Peri-urban areas are an inherently difficult concept to define: they are neither totally rural, nor are they fully urban. They are associated with sprawl and with suburban development. While definitions and theories vary, most agree that peri-urban areas are dynamic transition zones between the city and countryside, display diverse land uses and uneven development, and operate under many different jurisdictions. Indeed, scholars and researchers have recognized that the urban-rural binary is not helpful and that peri-urban areas are part of a continuous spectrum from urban core to rural periphery. Using these characteristics as a starting point, we worked to outline these understudied areas as part of a USDA–funded project in order to increase the understanding of what role peri-urban areas play in the food system. Read More >
Buy Local Week is upon us! Kicking off with Governor Larry Hogan’s Buy Local Cookout on July 16, the challenge to “eat at least one thing from a local farm every day” has been lauded by farmers market organizations, civic groups, and locavores who view eating locally as a way to protect the environment, boost local businesses, and build community. After all, the typical American meal travels an astounding 1,500 miles before it winds up on someone’s plate.
With an estimated 12,000 farms throughout Maryland, and over 1,100 of those selling locally, the Buy Local campaign is a boon to thousands of farming families throughout the state. Read More >
As recently as 70 years ago, Maryland was virtually food self-sufficient, with local farmers providing nearly all the food staples. Since then, modern agriculture practices, food business models, and improved transportation systems have reduced food prices and provided a much wider variety of fruits and vegetables and processed goods in supermarkets. Trade agreements allowed tariff free imports to lower prices and increase variety even more. For a number of reasons, Maryland farms (and East Coast farms in general) have not been able to compete in a number of food products and acres of those products decreased dramatically by the end of the 20th century. Read More >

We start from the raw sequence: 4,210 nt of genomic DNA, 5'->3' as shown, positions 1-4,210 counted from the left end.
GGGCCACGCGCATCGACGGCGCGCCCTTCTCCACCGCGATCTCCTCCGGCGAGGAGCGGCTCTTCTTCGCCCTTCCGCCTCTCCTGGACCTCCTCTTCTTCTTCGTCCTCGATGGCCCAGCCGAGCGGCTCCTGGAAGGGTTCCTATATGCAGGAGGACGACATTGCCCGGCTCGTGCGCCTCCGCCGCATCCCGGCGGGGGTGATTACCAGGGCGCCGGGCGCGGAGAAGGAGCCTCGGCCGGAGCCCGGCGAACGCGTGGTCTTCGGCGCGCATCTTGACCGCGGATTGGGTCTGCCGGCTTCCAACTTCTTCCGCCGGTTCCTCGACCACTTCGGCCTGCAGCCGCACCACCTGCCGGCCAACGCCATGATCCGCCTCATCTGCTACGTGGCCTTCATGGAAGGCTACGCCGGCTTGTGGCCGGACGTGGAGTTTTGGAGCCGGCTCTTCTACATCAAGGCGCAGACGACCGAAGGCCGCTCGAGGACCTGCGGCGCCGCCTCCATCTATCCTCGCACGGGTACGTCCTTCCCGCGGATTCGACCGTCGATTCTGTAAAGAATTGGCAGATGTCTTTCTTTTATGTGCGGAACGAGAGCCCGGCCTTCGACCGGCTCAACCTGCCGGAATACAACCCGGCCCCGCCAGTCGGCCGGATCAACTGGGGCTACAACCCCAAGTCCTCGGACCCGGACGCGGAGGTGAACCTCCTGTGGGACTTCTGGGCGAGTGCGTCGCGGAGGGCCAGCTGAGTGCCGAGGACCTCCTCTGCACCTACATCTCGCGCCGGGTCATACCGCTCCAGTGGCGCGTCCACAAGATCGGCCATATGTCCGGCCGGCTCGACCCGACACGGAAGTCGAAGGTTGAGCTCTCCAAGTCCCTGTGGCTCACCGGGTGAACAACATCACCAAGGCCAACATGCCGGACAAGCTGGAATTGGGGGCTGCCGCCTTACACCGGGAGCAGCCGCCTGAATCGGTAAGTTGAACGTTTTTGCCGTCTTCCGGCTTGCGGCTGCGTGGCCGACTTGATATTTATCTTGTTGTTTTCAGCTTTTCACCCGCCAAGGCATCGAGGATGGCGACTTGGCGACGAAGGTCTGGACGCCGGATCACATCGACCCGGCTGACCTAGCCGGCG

Although some economists reported that the recession ended in 2009, Maryland experienced an increased participation in the Supplemental Nutrition Assistance Program (SNAP). SNAP, the federal nutrition assistance support program formerly known as food stamps, serves as the main source of food for low-income people and families. SNAP benefits are redeemed by program participants through vouchers or Electronic Benefit Transfer (EBT) / Independence accounts on a monthly basis. While the number of participants in SNAP is well reported, the amount of money redeemed by authorized stores has not been reviewed Read More >
A colleague of mine described a map of Baltimore City as a butterfly, while another colleague saw angel’s wings. I saw a heart. Regardless of our interpretations, it’s a pretty pattern…until you realize that this “butterfly” really comes from dots of crime locations and corner stores in Baltimore City. Sadly, this butterfly/angel’s wings/heart pattern reemerges when looking at areas of poverty, and elevated rates of chronic diseases such as cardiovascular disease and stroke, and food insecurity in Baltimore City. Looking Read More >
About two months ago a Washington Post article about South Mountain Creamery in Middletown, Maryland, caught my attention. I was curious to learn how their doorstep delivery service works. They currently deliver their dairy products, as well as meat, eggs, and bread to approximately 8,500 customers across Maryland, Virginia, West Virginia, Pennsylvania, and the District of Columbia. I was also really excited to learn about the new technology they have adopted Read More >